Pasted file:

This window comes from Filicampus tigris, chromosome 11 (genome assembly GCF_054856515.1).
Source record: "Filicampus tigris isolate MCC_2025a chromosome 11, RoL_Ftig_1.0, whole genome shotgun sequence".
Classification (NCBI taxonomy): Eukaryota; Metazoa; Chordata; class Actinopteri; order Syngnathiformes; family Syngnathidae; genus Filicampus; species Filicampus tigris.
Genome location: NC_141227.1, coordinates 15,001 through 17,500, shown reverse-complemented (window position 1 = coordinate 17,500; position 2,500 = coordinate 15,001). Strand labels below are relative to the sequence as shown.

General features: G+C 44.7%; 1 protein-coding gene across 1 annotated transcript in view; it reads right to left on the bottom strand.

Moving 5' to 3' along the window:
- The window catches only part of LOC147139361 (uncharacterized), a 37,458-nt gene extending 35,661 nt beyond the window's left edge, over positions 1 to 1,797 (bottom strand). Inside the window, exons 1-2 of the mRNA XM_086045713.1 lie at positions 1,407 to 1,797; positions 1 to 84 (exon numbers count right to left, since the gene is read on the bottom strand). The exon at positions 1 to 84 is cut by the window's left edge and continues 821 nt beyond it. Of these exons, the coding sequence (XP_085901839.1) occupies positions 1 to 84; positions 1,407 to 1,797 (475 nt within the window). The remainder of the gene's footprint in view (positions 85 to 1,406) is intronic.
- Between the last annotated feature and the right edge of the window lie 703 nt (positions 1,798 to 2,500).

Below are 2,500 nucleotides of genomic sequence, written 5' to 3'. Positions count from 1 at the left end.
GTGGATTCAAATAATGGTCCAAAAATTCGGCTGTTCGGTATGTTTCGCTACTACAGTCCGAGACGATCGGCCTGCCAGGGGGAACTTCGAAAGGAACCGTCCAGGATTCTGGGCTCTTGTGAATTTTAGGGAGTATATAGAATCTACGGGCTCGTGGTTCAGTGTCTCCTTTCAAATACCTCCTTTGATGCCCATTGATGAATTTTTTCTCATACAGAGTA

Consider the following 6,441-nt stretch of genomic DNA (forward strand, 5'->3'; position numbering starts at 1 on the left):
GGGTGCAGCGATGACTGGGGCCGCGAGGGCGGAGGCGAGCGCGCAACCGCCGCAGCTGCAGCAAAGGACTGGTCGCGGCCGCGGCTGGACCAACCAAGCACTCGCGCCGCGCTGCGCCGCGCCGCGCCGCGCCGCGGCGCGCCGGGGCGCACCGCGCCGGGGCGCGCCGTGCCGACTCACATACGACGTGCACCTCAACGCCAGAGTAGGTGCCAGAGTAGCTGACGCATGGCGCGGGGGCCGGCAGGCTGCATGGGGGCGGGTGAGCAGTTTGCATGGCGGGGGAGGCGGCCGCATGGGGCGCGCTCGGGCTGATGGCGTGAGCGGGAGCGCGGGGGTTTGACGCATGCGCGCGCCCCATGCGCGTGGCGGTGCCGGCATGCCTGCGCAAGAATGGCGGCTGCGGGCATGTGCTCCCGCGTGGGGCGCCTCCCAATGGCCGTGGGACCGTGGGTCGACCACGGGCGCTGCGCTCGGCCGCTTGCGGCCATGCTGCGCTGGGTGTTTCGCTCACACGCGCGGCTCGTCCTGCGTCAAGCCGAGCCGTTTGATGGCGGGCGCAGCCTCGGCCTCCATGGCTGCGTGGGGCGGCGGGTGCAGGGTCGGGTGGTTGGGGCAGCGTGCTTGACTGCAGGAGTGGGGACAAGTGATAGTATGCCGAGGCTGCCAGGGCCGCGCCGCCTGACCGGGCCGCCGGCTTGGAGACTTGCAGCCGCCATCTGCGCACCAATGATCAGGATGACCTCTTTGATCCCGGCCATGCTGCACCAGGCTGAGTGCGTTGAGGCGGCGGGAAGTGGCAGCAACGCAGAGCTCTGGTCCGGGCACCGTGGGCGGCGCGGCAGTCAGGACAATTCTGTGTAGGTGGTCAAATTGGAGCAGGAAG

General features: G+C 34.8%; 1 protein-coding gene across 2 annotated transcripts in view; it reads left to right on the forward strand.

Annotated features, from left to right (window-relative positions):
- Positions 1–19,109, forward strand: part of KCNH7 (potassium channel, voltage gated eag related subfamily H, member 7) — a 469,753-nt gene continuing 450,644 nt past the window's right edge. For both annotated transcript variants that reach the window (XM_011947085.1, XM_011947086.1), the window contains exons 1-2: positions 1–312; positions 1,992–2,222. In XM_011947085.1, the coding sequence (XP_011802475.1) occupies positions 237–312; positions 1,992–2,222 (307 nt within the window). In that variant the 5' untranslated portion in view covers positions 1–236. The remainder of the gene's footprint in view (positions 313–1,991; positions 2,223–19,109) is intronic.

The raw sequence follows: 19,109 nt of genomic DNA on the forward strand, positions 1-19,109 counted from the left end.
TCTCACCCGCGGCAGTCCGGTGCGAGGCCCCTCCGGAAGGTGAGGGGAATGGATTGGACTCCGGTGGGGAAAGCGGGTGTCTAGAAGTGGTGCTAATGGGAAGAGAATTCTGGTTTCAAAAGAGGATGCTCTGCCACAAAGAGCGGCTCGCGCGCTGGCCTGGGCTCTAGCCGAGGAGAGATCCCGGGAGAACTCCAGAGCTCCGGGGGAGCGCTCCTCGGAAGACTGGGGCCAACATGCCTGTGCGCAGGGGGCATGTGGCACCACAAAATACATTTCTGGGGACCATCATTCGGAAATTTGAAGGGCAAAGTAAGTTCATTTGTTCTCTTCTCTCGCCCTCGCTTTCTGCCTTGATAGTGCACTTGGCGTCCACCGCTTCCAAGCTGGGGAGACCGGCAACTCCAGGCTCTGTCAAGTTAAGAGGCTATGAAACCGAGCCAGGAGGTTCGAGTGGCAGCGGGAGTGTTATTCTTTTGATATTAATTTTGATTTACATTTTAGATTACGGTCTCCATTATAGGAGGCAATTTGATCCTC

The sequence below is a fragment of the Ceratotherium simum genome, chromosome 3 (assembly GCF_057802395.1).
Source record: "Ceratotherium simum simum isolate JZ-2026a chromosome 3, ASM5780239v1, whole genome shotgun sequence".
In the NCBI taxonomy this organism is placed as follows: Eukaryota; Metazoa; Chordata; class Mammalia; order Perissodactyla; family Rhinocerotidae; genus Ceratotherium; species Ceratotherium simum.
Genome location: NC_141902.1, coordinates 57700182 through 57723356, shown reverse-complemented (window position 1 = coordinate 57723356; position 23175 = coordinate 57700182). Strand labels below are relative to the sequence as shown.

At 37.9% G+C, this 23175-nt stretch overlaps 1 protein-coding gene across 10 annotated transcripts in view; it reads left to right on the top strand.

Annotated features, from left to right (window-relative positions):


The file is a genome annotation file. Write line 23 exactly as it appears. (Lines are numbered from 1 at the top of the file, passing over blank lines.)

Annotated features, from left to right (window-relative positions):